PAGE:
inhalation device extractables atomizer lcms extractables and inhalation device

Inhalation Device Extractables : A Case Study

Inhalation products—which include metered dose inhalers (MDIs), dry powder inhalers (DPIs), nebulized solutions/suspensions, and nasal sprays — are drug-device combination products that incorporate drug products, drug delivery devices, and container closure systems. Due to the complex nature of these devices, risk assessments and subsequent extractable and leachable (E&L) analysis can be challenging.

These devices are often comprised of materials such as polymers that pose high leachable risk. The risk is elevated due to the direct interaction of drug product with the device/packaging and the delivery of drug product to the respiratory and/or nasal passages. Some typical polymer additives of concern include antioxidants, stabilizers, lubricants, plasticizers, and colorants. Due to the high risk classification of inhalation devices, these non-drug-related impurities must be thoroughly analyzed.

Often an extractables (the chemicals that can be forced out of a device or product) investigation is done in conjunction with, or prior to, a leachables (the chemicals that migrate from one material matrix into another under patient-use and/or normal storage conditions) study in order to get a full profile of the potential hazards of a medical device or a container of a pharmaceutical product. This typically incorporates an evaluation of storage stability under a variety of controlled conditions. In the course of these programs it is often necessary characterize and identify all relevant extractables and leachables.

EKG Labs has extensive experience evaluating extractables and leachables in inhalation drug devices.

Case Study:

EKG Labs performed a limited extractable study on commercially available inhalation drug devices, under the general guidance of ISO 10993-12. EKG evaluated multiple components including: six polymeric components that the liquid drug product was exposed to prior to final delivery, two types of metal device chambers containing the pressurized formulation, and three different atomizers. All samples, alongside controls, were extracted in methanol at 50°C for 72 hours, immersing with agitation.

After extraction, sample and control extracts were analyzed via LC/MS, ICP-MS, and high resolution GC/MS. Very few semi-volatile or non-volatile extractables were observed by LCMS. Notably, the presence of butylated hydroxytoluene (BHT) at ~4.5 mg/device was observed in an atomizer extraction.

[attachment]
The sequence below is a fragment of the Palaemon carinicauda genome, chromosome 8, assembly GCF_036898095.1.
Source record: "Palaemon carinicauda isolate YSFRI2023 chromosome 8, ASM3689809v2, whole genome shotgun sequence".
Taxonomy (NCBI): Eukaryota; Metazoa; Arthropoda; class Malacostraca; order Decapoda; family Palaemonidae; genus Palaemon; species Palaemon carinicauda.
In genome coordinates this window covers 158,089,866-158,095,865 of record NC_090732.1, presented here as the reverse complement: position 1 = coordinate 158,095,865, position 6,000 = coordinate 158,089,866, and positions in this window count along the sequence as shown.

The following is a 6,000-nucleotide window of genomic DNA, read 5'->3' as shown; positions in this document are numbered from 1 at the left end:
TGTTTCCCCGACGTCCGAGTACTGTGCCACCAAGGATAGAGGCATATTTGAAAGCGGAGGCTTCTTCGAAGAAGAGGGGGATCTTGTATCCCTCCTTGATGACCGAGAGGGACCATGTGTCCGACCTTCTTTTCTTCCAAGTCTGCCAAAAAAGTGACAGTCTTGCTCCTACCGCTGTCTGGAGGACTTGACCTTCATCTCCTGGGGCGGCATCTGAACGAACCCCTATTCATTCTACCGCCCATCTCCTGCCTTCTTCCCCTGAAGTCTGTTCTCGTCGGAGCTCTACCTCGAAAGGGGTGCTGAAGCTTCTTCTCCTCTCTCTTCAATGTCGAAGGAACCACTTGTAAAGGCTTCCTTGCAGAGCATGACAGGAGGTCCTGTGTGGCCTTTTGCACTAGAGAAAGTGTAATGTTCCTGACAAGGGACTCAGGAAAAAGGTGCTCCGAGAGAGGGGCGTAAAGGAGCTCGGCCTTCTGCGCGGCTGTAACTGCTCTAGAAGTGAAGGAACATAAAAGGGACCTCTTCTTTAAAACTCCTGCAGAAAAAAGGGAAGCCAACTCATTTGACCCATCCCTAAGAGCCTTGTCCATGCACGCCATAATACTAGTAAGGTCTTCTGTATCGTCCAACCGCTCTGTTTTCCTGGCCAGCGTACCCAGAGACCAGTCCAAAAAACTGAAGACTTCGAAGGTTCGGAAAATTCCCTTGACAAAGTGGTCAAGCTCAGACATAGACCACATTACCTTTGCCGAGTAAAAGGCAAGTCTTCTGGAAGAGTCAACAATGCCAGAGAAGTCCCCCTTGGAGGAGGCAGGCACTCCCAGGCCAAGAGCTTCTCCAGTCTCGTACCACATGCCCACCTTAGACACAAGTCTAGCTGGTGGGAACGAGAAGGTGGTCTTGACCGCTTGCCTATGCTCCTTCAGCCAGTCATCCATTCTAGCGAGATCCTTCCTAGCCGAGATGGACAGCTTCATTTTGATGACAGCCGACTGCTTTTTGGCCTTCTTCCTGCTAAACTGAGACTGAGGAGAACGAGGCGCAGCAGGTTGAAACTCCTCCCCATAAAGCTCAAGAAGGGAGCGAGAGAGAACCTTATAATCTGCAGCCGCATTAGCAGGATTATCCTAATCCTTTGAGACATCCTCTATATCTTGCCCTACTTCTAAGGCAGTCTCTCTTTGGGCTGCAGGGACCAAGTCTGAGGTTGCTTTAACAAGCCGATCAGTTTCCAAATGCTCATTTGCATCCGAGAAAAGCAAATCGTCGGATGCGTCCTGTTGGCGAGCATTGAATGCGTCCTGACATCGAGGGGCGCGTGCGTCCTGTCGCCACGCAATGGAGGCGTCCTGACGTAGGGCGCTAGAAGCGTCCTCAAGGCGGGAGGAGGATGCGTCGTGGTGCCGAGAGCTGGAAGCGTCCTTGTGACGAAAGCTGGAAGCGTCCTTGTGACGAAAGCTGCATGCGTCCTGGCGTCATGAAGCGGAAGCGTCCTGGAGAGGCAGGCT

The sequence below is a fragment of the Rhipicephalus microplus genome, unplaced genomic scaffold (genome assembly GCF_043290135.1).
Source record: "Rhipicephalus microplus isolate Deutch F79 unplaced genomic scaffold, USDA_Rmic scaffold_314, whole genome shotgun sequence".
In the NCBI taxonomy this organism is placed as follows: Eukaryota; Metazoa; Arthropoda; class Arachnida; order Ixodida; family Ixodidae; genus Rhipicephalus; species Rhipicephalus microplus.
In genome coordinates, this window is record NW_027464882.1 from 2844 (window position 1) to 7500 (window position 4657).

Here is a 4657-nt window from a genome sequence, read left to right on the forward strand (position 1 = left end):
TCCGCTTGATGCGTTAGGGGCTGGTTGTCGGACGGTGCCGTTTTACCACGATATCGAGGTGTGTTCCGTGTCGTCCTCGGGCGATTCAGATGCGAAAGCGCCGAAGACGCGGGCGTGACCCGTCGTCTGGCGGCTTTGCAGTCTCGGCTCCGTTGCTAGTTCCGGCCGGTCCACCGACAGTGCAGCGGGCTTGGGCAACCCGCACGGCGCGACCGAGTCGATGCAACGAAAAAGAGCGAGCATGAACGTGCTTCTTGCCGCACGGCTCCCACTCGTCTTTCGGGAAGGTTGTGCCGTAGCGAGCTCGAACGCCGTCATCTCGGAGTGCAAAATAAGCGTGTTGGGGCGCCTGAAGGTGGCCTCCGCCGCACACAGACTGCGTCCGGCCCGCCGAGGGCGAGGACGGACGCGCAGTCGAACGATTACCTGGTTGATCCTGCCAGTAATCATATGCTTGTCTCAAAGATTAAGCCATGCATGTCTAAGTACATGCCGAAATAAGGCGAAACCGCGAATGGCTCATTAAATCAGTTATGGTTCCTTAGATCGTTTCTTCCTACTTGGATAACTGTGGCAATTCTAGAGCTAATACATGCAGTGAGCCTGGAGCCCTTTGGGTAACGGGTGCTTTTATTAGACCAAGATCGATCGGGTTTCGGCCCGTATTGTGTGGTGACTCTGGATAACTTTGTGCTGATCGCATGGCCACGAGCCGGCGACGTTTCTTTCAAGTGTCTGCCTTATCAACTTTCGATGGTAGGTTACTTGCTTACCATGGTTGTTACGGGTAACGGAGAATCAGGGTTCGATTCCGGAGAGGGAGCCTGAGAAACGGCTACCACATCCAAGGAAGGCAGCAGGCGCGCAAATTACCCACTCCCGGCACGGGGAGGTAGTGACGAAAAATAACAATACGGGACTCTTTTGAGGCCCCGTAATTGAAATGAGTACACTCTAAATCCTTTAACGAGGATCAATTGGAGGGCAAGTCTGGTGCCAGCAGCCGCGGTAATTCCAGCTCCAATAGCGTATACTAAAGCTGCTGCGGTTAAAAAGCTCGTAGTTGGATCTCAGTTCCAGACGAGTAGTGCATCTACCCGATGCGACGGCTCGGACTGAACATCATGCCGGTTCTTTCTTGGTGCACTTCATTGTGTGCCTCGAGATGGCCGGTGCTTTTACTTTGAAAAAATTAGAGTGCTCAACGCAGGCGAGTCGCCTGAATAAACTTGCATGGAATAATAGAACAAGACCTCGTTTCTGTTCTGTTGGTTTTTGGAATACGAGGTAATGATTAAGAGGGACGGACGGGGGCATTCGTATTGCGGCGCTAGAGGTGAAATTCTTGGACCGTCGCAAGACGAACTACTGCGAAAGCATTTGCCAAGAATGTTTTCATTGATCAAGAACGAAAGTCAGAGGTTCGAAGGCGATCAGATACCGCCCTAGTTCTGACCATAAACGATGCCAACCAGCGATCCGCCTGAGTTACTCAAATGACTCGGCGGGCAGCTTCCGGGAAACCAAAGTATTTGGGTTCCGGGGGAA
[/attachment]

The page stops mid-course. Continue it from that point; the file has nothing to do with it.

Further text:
atomizer lcms extractables and inhalation device

From ICP-MS elemental impurities analysis, all of the three atomizers showed quantities of extracted lead between 30-100 µg/device. No elemental impurities were detected above 50 ng/device in the polymeric components or pressurized chambers.

The extractions were analyzed for volatile and semi-volatile compounds using GCMS. In one of the chambers analyzed, a total of ~52 mg/chamber of cyclic polydimethyl siloxanes were observed.

chamber gcms extractables and inhalation device
Various hydrocarbons and stearic acid were observed from a polymeric component extraction.

polymer gcms extractables and inhalation device
A number of extractable compounds were found in two of the three atomizers, including 2-ethylhexanol, BHT, cyclohexyl isocyanate, and various hydrocarbons. Additionally, one compound, whose identity could not be confirmed by a direct library search, was observed at ~10 mg/device.

atomizer gcms extractables and inhalation device

gcms atomizer extractables and inhalation device

The unknown compound was further evaluated. Based on consistent m/z differences of 44, ethylene glycol functionality was likely. High resolution MS with chemical ionization (CI) showed an exact mass of 217.1069 (formula C10H16O5, M+H). This formula along with the observed ethylene glycol losses led the highly skilled scientific staff at EKG Labs to identify the impurity as 1,4,7-trioxacyclotridecane-8,13-dione, a diethylene glycol adipate (DEGA).

In cases such as this one, in which extractables of concern are observed, it may be necessary to develop and validate methods to monitor these chemicals. As the FDA continues to expand regulation of polymeric materials associated with medical devices and pharmaceuticals, extractables and leachables (E&L) studies and impurity investigations are becoming more critical than ever.

About EKG Labs

EKG Labs is an analytical service provider for the medical device and pharmaceutical industries. Our analytical services support regulatory filings, product development, and analytical chemistry investigations. Specialty analytical services include: extractables, leachables, biocompatibility, characterization, impurity identification, method development, method validation, deformulation, and other investigational activities. EKG Labs operates out of Innovative Technology Enterprises (ITE) at the University of Missouri, St. Louis (UMSL).

If you are experiencing a challenge with E&L studies, impurities, or need analytical services to support your product development, please contact us at info@ekglabs.com or at 810-354-5229 to find out how we can help you.